CCRI researchers Julie Ingram, Jane Mills and Kamilla Skaalsveen contributed to the Soil Functions for Society day at the Wageningen Soil Conference Understanding soil functions: from ped to planet last week (28th August).
Kamilla’s presentation from her PhD research ‘Assessing the impact of no-till on water related soil functions and the role of farmer networks in knowledge exchange and implementation: results from interdisciplinary research’ was well received by the audience and stimulated a number of questions. Her analysis showed the significance of social networks to farmers learning about no-till in the absence of other external support.
Julie, who is on the scientific committee for the conference, co-convened a Masterclass Applying a participatory approach in understanding soil functions with Francesca Bampa, Lilian O’Sullivan and Jane Mills with contributions from Kamilla Skaalsveen.
The Masterclass demonstrated and offered hands-on examples of the application of participatory approaches and methods in relation to soil functioning and land management. The session drew on the experiences of a number of EU projects that CCRI has been involved with: SoilCare RECARE, VALERIE, SmartSOIL where participatory methodologies were used, as well as LANDMARK in which Francesca and Lilian are partners.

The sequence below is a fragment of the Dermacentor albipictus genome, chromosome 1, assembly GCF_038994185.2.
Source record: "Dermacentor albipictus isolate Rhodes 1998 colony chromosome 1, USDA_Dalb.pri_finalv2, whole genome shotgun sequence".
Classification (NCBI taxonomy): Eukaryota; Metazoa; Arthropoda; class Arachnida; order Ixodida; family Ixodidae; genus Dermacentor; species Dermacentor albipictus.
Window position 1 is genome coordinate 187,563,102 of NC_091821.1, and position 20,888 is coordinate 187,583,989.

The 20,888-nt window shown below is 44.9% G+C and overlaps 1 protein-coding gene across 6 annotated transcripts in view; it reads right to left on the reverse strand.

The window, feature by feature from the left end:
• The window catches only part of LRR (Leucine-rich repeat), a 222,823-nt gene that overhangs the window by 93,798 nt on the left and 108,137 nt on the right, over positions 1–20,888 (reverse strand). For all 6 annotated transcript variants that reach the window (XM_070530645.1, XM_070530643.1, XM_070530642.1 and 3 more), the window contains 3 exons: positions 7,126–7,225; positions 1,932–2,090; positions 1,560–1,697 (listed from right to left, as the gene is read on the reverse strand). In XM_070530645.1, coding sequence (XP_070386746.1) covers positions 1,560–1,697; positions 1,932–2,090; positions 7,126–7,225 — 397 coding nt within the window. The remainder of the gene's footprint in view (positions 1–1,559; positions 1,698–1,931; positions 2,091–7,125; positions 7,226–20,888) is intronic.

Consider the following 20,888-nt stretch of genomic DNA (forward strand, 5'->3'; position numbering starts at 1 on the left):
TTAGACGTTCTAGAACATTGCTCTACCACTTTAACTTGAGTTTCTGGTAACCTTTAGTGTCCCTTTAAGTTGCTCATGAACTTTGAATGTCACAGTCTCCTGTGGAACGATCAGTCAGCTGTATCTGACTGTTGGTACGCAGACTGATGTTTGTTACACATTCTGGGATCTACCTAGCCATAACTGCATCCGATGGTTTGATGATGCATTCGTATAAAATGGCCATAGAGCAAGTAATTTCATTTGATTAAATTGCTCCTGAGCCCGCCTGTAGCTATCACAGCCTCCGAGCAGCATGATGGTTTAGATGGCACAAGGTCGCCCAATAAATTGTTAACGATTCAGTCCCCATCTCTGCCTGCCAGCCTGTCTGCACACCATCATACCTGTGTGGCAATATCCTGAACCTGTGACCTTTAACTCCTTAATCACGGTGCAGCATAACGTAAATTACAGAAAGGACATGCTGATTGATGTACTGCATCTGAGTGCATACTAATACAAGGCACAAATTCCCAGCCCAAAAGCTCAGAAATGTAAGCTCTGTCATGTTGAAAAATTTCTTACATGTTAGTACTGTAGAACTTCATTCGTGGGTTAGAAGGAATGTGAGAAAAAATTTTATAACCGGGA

Julie said “This was a great opportunity to share a range of approaches and methods already tested in research projects. Discussions showed that researchers are already collaborating with stakeholders, to help them learn how to deal with synergies and trade-offs in managing soil functions. Building capacity in participatory techniques in the research community will further support such learning and equip them to meet future research challenges with soil management.”
A special issue of the European Journal of Soil Science has also been published that included a number of papers that were presented at the conference. Julie and Jane have both published extensively on the top of Soil Science, and many of their articles can be accessed via the University of Gloucestershire’s research repository.